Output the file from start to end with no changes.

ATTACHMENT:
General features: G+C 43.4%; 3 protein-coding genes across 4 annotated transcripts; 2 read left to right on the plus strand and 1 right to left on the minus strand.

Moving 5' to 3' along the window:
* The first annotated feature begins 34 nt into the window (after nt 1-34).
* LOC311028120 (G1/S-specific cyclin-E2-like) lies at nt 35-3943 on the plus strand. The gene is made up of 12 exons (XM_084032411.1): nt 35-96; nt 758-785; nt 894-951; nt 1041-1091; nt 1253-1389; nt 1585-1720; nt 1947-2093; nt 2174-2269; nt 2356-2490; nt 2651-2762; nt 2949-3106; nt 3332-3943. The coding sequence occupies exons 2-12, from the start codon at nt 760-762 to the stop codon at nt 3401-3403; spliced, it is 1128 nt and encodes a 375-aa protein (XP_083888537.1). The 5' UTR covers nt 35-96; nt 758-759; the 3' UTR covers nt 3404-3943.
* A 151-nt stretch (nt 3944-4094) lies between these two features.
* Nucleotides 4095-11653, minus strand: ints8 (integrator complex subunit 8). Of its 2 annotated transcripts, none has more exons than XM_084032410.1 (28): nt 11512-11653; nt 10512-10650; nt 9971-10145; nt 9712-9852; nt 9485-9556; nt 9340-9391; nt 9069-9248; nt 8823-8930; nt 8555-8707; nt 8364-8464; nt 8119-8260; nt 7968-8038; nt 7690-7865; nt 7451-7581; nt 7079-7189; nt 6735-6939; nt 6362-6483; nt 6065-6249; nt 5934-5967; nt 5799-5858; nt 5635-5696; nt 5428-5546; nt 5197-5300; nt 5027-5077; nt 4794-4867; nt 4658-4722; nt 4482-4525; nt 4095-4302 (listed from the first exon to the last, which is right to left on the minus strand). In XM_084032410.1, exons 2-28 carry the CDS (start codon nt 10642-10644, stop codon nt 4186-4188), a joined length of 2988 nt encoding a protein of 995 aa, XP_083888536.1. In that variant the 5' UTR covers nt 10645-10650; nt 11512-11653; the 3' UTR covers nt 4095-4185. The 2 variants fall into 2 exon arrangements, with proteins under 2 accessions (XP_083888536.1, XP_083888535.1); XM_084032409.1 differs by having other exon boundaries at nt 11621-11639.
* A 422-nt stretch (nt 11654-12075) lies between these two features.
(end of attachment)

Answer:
General features: G+C 43.4%; 3 protein-coding genes across 4 annotated transcripts; 2 read left to right on the plus strand and 1 right to left on the minus strand.

Moving 5' to 3' along the window:
* The first annotated feature begins 34 nt into the window (after nt 1-34).
* LOC311028120 (G1/S-specific cyclin-E2-like) lies at nt 35-3943 on the plus strand. The gene is made up of 12 exons (XM_084032411.1): nt 35-96; nt 758-785; nt 894-951; nt 1041-1091; nt 1253-1389; nt 1585-1720; nt 1947-2093; nt 2174-2269; nt 2356-2490; nt 2651-2762; nt 2949-3106; nt 3332-3943. The coding sequence occupies exons 2-12, from the start codon at nt 760-762 to the stop codon at nt 3401-3403; spliced, it is 1128 nt and encodes a 375-aa protein (XP_083888537.1). The 5' UTR covers nt 35-96; nt 758-759; the 3' UTR covers nt 3404-3943.
* A 151-nt stretch (nt 3944-4094) lies between these two features.
* Nucleotides 4095-11653, minus strand: ints8 (integrator complex subunit 8). Of its 2 annotated transcripts, none has more exons than XM_084032410.1 (28): nt 11512-11653; nt 10512-10650; nt 9971-10145; nt 9712-9852; nt 9485-9556; nt 9340-9391; nt 9069-9248; nt 8823-8930; nt 8555-8707; nt 8364-8464; nt 8119-8260; nt 7968-8038; nt 7690-7865; nt 7451-7581; nt 7079-7189; nt 6735-6939; nt 6362-6483; nt 6065-6249; nt 5934-5967; nt 5799-5858; nt 5635-5696; nt 5428-5546; nt 5197-5300; nt 5027-5077; nt 4794-4867; nt 4658-4722; nt 4482-4525; nt 4095-4302 (listed from the first exon to the last, which is right to left on the minus strand). In XM_084032410.1, exons 2-28 carry the CDS (start codon nt 10642-10644, stop codon nt 4186-4188), a joined length of 2988 nt encoding a protein of 995 aa, XP_083888536.1. In that variant the 5' UTR covers nt 10645-10650; nt 11512-11653; the 3' UTR covers nt 4095-4185. The 2 variants fall into 2 exon arrangements, with proteins under 2 accessions (XP_083888536.1, XP_083888535.1); XM_084032409.1 differs by having other exon boundaries at nt 11621-11639.
* A 422-nt stretch (nt 11654-12075) lies between these two features.